A bacterium that produces ammonia from organic matter containing nitrogen.


Decomposition of nitrogenous organic material resulting in the production of ammonia or ammonium compounds, usually through the action of bacteria.


(NH3) A colorless gas that is a compound of nitrogen and hydrogen, has a sharp smell and taste, and is used in cleaning products and in making fertilizers and explosives. Ammonia is naturally occurring and is an important component of the nitrogen cycle, but is also artificially produced through the Haber-Bosch process for industrial purposes.

amino acid

Biologically important organic compounds containing amine (-NH2) and carboxylic acid (-COOH) functional groups, usually along with a side-chain specific to each amino acid. Amino acids are linked together to make proteins prescribed by genetic code.

Of or relating to the immediate surroundings, e.g. the ambient temperature is the present temperature in a given place.
Alpine regions

Alpine tundra is an ecosystem that occurs in mountains worldwide. The high altitude climate is too cold and windy to support a wide variety of trees. The flora of the alpine tundra is characterized by dwarf shrubs close to the ground. The cold climate of the alpine tundra is caused by the low air pressure, and is similar to polar climate.

alluvial fan

a fan or cone shaped deposit of sediment crossed and built up by streams


The Muslim name for God; the one Supreme Being.


Unicellular or multicellular organisms formerly classified as plants, occurring in fresh or salt water or moist ground, that have chlorophyll and other pigments but lack true stems, roots, and leaves. Algae, which are now regarded as protists, include the seaweeds, diatoms, and phytoplankton.


The fraction of solar energy (shortwave radiation) that is reflected from the Earth back into space. Ice, especially with snow on top of it, has a high albedo; most sunlight hitting the Earth's surface bounces back towards space. Water and land are much more absorbent and less reflective, so have lower albedo.


The organisms and environment of an agricultural area considered as an ecosystem.


A scientific discipline, a set of practices and a social movement. As a science, it studies how the different components of the agroecosystem interact. As a set of practices, it seeks sustainable agricultural systems that optimize and stabilize production. As a social movement, it pursues multifunctional roles for agriculture, promotes social justice, nurtures identity and culture, and strengthens the economic viability of rural areas. Family farmers are the people who have the tools to practice agroecology. They are the real guardians of the knowledge and wisdom needed for this discipline. Therefore, family farmers around the world are the key elements for producing food in an agroecological way.


The science, art, or practice of cultivating the soil, producing crops, and raising livestock and in varying degrees the preparation and marketing of the resulting products.


Living or occurring only in the presence of oxygen.


Soil aeration is the process of using mechanized or manual equipment to either puncture the soil with spikes or remove approximately 1" x 2" cores of soil from the ground. Aeration may be overlooked when trying to restore a lawn but is vital to bring it back to health. It improves drainage and reduces puddles formation.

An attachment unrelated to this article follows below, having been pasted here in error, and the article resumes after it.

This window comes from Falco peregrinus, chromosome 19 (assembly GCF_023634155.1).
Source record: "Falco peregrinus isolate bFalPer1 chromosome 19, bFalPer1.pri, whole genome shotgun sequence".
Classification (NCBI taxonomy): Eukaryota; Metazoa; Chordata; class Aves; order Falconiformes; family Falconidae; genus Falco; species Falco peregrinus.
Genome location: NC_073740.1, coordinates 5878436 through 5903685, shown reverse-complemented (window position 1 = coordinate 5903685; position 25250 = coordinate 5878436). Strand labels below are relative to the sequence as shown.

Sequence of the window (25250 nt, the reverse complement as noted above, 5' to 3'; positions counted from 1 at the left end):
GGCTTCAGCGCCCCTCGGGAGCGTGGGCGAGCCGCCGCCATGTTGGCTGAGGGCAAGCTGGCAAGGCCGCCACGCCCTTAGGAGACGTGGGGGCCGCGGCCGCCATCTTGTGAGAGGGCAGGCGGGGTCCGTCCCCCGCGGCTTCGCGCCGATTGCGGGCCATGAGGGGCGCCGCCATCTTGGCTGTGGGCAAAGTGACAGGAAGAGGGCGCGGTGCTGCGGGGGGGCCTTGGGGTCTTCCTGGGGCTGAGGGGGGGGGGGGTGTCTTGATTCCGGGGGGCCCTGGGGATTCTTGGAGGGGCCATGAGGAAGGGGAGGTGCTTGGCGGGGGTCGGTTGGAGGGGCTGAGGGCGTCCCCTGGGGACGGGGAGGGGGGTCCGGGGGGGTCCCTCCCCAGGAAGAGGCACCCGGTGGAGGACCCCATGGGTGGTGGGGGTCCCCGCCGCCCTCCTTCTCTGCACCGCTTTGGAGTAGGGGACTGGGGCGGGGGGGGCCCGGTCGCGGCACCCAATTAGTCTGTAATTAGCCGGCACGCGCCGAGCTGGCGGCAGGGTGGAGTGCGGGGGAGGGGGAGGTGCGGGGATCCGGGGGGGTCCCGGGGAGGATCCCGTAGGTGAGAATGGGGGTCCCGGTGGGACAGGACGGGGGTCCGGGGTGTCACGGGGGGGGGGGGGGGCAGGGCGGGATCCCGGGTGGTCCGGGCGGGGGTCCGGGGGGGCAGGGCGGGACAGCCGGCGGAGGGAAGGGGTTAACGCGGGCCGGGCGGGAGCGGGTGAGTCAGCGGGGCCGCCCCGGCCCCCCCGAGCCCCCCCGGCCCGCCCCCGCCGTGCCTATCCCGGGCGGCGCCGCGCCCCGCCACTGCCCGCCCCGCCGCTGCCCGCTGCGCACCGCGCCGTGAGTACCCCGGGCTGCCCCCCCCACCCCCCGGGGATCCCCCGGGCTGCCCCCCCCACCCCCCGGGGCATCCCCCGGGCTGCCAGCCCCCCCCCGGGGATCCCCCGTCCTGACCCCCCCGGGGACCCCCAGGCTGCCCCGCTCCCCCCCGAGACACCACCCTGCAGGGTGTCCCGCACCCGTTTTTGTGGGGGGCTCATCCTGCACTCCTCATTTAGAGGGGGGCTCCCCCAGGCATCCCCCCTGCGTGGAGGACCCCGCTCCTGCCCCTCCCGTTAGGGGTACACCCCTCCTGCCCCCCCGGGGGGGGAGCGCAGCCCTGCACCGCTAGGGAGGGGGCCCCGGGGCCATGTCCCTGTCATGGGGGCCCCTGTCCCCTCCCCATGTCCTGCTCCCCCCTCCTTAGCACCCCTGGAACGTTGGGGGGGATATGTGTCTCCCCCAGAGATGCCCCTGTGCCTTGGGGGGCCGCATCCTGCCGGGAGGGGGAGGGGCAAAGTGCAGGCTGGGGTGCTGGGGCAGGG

The property of oppositely charged molecules to adhere to each other. Attracted to other types of molecules with positive and negative charges.


The molecular attraction between substances in contact with surfaces or objects.

adenosine triphosphate (ATP)

A nucleoside, C10H13N5O4, composed of adenine linked to ribose, that is a component of nucleic acids and of ADP, AMP, and ATP, and that plays a role in regulating various physiological functions.

adaptive radiation

evolution of a number of divergent species from a common ancestor, each species becoming adapted to occupy a different environment.


The adjustment or changes in behavior, physiology, and structure of an organism allowing it to become more suited to an environment.

active carbon sink

A reservoir of living trees, algae and plants that removes CO2 from the atmosphere mainly through photosynthesis and accumulates and stores the carbon in plant materials.


An act that one consciously wills and that may be characterized by physical or mental activity.


Having the properties of an acid, or containing acid; having a pH below 7. Acidic soil has a pH level less than 7. The lower the number, the higher the acidity. Soil's pH levels affect the availability of plant nutrients.

acid rain

Rain containing higher than normal amounts of nitric and sulfuric acids. Acid rain formation results from both natural sources, such as volcanoes and decaying vegetation, and man-made sources, primarily emissions of sulfur dioxide (SO2) and nitrogen oxides (NOx) resulting from fossil fuel combustion.

acid mine drainage

The outflow of acidic water from (usually abandoned) metal mines or coal mines.


The washing of one’s body as a religious purification.


The non-living chemical and physical factors in the environment, including solar radiation, water, atmospheric gases, soil type and fertility, temperature, etc. that put constraints on the success of organisms.

A horizon

The top layer of a soil profile just under the surface O-horizon, usually dark-colored and containing orgagnic humus and from which soluble mineral salts may have been leached.